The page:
6 July 2012

We find ourselves on a small road next to yet another crystal clear Alaskan lake and we are sad to say that we are somewhat bored.  It feels almost arrogant to say this after being blessed to be travelling for such a long time, but I guess in every situation one can get use to a certain routine and setting.  Alaska, so far, has been a bag of mixed nuts with the exception that it has been every bit as beautiful as one would expect from the US state known as “The last frontier”.  It was only declare the 49th State in 1959 but was bought for the bargain price of $7.2 million dollar from the Russians in 1867 after the sea otter numbers declined.  Lucky for the US, gold was soon discovered in Juneau (1880), Nome (1898) and Fairbanks (1902) and a few decades later quite a large amount of oil…I guess someone knew a good thing when they saw it!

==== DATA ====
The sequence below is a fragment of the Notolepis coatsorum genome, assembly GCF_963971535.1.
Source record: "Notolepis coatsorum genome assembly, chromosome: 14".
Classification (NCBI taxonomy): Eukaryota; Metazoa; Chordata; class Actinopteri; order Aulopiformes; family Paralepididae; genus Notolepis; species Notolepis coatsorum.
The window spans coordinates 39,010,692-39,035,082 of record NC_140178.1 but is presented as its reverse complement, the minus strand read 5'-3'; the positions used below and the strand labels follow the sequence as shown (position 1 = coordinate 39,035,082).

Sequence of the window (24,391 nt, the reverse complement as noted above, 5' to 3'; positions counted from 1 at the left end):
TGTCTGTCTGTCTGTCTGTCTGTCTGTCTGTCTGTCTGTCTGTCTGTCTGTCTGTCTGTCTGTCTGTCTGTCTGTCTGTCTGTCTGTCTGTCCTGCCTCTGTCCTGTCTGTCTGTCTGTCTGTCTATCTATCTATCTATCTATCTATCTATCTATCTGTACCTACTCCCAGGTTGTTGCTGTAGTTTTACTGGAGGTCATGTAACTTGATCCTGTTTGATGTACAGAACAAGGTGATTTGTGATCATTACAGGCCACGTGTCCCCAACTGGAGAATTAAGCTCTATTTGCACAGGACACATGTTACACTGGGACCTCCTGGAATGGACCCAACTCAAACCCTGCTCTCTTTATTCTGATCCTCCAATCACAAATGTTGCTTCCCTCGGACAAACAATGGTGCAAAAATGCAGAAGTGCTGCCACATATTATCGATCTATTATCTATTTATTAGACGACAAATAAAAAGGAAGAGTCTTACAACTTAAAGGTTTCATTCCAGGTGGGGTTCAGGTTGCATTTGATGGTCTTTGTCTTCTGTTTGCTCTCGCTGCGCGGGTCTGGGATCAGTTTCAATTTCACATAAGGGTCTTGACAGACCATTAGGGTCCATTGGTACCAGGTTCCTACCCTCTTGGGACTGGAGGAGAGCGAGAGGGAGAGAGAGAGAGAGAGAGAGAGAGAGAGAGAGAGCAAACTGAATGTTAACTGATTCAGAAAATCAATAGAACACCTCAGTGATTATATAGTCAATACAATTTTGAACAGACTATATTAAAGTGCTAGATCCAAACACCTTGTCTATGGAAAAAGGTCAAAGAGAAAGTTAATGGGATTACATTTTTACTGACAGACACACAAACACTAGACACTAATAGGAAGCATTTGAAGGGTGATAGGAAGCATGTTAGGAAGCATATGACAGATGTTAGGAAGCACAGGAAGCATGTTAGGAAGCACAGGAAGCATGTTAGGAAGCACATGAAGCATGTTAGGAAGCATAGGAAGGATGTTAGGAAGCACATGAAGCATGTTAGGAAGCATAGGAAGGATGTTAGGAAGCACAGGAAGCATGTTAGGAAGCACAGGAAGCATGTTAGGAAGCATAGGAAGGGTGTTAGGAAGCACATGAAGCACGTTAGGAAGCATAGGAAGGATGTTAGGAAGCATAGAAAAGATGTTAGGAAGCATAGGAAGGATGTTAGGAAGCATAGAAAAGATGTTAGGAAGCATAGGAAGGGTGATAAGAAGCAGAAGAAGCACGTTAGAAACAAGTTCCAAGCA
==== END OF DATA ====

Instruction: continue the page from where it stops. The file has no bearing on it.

We were delighted to finally cross the border and say goodbye to Canada for a while hoping to be met by familiar US hospitality and lower food and gas prices…and to most degrees we got what we expected.  Alaska is however not the lower 48…one can almost say that its rather-rough-around-the-edges.  We entered at the smaller of the two Alaskan borders on a beautifully maintained gravel road.  Our first town was called Chicken…strange name one would say until you hear the even stranger reason for this town of only 23 in summer (7 in winter).  The story goes that the towns’ folk wanted to name the town after a bird commonly found in the area – the ptarmigan.  Since they found it impossible to agree on the correct spelling of the word, they finally opted to just call it Chicken..and from there the name stuck.  It’s rather more of a fuel station with a shop and a restaurant than an actual town, but it’s nevertheless worth it to stop for the free coffee.  Do not be fooled by the considerably lower fuel price compared to Dawson City on the other side of the border…it is still MUCH higher than any price you will pay for fuel on your way to Fairbanks..if at all possible wait for Fairbanks, your money is much wiser spent on the Pizza Hut buffet..